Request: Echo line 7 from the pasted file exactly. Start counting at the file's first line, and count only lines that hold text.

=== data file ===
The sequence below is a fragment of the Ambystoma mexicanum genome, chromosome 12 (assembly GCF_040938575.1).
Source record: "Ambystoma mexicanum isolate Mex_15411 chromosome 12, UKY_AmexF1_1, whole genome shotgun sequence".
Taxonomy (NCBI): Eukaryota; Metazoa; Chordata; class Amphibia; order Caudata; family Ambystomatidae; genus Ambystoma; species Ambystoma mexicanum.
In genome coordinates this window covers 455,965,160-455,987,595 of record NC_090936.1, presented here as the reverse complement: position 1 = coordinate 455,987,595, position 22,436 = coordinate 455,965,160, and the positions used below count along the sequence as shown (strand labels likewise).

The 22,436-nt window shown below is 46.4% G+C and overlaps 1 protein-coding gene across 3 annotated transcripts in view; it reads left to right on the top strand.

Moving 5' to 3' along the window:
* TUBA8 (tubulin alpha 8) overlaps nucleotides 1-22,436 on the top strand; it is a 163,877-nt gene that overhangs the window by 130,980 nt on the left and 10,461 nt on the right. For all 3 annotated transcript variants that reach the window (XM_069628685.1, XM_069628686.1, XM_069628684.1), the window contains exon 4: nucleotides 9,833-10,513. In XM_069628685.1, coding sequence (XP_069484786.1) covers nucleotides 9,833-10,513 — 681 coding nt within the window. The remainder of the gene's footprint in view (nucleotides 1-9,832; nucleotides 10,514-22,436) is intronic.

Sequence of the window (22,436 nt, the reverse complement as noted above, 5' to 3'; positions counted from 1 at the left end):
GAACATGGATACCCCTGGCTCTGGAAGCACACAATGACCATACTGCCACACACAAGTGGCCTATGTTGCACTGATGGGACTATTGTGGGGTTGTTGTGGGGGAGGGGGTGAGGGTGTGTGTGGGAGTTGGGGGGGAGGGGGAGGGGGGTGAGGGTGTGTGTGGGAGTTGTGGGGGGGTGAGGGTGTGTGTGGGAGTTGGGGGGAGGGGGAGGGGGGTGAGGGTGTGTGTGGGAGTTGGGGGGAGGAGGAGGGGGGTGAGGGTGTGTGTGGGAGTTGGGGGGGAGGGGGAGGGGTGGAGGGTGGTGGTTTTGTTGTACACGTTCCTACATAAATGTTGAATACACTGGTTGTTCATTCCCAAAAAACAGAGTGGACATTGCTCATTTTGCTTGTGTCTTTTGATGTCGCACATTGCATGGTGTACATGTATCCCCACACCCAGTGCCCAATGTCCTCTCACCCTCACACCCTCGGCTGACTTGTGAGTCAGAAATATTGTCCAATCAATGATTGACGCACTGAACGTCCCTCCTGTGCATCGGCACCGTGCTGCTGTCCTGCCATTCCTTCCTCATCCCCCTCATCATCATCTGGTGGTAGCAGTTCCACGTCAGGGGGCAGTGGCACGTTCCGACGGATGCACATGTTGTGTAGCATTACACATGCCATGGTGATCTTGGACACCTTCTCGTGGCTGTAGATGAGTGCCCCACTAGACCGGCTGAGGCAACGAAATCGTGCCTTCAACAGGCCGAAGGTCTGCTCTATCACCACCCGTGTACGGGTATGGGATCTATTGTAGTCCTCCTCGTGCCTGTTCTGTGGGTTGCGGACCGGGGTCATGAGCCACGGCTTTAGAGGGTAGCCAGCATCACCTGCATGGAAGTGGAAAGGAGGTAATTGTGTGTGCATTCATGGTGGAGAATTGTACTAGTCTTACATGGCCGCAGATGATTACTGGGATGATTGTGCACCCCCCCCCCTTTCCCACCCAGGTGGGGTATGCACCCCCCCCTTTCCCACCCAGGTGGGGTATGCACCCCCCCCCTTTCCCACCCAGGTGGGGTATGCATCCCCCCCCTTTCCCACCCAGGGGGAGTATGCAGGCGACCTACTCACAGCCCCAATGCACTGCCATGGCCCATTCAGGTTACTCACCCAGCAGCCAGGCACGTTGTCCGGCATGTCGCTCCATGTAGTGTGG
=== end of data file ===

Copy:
* TUBA8 (tubulin alpha 8) overlaps nucleotides 1-22,436 on the top strand; it is a 163,877-nt gene that overhangs the window by 130,980 nt on the left and 10,461 nt on the right. For all 3 annotated transcript variants that reach the window (XM_069628685.1, XM_069628686.1, XM_069628684.1), the window contains exon 4: nucleotides 9,833-10,513. In XM_069628685.1, coding sequence (XP_069484786.1) covers nucleotides 9,833-10,513 — 681 coding nt within the window. The remainder of the gene's footprint in view (nucleotides 1-9,832; nucleotides 10,514-22,436) is intronic.